I give it 4.0 wicked witch spells out of 5 on the accursed coven of conjured concubines scale.

Odd Thomas (2013) – movie review

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Odd Thomas (2013)

Directed by Stephen Sommers

Anton Yelchin
Addison Timlin

Willem Dafoe

I’m not a huge fan of PG-rated horror. I’ll often criticize a film when I think it was purposely tamed and diluted to reach the widest audience possible. But for whatever reason, I didn’t mind the PG-rated antics of Odd Thomas. Perhaps it was because the film made it clear from the first minute, this is a pg-rated horror comedy. Don’t get me wrong, there is some serious subject matter in this film-a child predator, satanic themes, and a planned mass killing-but it is told in a way that is not too gritty. It’s been over ten years since I read the Odd Thomas trilogy by Dean Koontz, but I seem to recall a Odd-Thomas-2013-Movie-Postermuch darker presentation of the story in the books. Or maybe that was just how I interpreted it.

Part of the acceptance of the film was the charm of the two main characters, Odd and his girlfriend, Stormy (Anton Yelchin and Addison Timlin). Odd does quite a bit of narration in this film. His acceptance of his place in the world, combined with his no-nonsense, flippant attitude toward life was likable. The film cut sideways to little vignettes often and it moved at a fast pace keeping my interest. Willem Dafoe’s talents are mostly wasted here as the police chief with few lines and limited screen time. The story has some nice plot twists and a high concept climax. It wasn’t really scary at any point and it was comical but not laugh-out-loud funny. However It was a good story with some good characters.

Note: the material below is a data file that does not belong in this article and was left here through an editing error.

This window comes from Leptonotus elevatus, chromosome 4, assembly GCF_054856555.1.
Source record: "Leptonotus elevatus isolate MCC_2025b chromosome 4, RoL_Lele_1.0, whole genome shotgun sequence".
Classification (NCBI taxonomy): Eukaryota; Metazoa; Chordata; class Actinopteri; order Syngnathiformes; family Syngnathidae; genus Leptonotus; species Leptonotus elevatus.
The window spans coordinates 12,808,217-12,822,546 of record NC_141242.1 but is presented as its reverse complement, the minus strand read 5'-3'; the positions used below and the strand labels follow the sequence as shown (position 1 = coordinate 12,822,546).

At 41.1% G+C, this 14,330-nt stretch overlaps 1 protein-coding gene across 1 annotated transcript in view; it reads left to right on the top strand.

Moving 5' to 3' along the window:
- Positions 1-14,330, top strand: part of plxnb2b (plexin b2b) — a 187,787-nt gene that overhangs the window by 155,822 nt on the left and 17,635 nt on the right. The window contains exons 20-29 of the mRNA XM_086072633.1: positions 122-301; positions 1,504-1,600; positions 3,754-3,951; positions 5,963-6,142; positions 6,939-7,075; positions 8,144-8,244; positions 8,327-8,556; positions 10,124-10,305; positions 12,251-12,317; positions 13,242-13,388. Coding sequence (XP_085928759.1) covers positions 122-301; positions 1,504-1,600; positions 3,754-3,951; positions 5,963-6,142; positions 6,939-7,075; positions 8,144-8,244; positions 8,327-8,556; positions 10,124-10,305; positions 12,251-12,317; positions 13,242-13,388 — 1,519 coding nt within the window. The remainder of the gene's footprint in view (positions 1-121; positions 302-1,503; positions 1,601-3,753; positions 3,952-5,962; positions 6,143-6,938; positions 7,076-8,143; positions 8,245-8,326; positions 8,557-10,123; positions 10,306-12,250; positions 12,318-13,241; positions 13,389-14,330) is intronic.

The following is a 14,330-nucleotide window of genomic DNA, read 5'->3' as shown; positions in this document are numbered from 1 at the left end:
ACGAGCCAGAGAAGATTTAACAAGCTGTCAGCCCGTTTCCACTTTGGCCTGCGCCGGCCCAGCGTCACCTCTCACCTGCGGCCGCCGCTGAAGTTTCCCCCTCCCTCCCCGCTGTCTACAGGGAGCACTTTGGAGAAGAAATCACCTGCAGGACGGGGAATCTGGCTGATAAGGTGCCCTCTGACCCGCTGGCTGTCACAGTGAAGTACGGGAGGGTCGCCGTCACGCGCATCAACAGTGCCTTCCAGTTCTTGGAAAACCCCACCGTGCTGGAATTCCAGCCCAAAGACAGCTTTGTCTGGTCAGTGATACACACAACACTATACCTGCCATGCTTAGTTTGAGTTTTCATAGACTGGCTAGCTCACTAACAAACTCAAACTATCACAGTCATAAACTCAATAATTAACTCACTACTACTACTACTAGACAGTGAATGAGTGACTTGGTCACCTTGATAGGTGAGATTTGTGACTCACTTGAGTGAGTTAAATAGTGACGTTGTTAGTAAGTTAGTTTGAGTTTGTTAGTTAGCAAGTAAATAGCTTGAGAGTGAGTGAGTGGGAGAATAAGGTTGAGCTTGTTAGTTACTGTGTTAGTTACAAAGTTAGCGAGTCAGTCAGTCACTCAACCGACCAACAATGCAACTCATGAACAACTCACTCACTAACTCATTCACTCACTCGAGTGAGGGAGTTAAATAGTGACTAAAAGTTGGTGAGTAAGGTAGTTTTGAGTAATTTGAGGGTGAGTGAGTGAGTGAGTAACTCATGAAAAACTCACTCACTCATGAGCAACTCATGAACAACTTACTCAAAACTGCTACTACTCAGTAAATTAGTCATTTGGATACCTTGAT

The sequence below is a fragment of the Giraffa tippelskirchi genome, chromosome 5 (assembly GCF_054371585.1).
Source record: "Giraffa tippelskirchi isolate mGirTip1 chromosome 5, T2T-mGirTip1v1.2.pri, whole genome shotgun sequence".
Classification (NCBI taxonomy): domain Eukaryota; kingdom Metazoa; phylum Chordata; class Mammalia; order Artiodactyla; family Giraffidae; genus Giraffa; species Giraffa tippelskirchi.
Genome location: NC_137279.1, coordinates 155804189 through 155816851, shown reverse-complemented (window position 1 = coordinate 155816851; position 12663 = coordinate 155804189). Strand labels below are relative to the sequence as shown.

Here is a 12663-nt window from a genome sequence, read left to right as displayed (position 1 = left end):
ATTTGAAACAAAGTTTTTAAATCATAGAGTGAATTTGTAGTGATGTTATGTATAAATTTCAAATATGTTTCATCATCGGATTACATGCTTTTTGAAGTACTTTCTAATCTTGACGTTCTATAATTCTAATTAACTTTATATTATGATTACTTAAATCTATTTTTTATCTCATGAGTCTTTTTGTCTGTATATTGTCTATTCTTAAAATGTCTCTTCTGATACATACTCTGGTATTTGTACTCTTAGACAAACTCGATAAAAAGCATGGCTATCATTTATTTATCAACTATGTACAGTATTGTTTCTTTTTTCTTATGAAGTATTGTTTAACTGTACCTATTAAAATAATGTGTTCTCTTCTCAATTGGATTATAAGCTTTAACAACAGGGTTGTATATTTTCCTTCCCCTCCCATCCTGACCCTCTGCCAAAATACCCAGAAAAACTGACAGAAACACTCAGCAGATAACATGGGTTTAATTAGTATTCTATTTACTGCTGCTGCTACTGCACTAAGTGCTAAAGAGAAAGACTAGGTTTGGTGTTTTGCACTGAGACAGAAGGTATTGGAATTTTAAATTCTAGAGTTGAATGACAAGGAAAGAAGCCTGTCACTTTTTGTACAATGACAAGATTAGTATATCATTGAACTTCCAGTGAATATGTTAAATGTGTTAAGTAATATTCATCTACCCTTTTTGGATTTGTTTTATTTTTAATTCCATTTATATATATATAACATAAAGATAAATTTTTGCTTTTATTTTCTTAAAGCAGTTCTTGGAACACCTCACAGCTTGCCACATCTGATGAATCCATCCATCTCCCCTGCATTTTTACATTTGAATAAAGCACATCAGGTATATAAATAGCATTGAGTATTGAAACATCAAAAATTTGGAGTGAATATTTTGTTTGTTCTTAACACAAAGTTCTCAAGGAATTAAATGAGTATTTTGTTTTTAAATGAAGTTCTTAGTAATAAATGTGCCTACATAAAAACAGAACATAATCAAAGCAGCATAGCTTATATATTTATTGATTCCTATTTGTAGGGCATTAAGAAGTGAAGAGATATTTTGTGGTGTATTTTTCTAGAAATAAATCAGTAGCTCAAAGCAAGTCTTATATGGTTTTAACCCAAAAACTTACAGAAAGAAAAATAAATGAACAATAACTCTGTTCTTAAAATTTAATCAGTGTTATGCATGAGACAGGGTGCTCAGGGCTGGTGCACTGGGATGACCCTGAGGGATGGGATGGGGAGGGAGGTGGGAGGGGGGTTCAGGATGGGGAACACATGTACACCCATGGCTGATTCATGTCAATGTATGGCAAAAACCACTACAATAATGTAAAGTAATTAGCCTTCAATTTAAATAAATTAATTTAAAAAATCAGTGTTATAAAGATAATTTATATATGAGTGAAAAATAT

This is a film for a wide audience, from YA to old coots like me. It’s a shame this didn’t get a proper release here in the US because this could have been a big film for Koontz, provided it found the right audience. I’m sure Harry Potter fans, those into paranormal-light with a bit of fantasy, would have liked this.

Odd can see paranormal entities. When his small town is overrun by demons that feed on tragedy, Odd knows some major bad event is about to go down. It’s up to him to hunt down the paranormal clues and prevent this catastrophe from hurting the people he loves.
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The Frighteners with a dose of John Dies at the End and a sprinkle of The Sixth Sense, if that kid Haley grew up and had a sense of humor. Good for a casual viewing.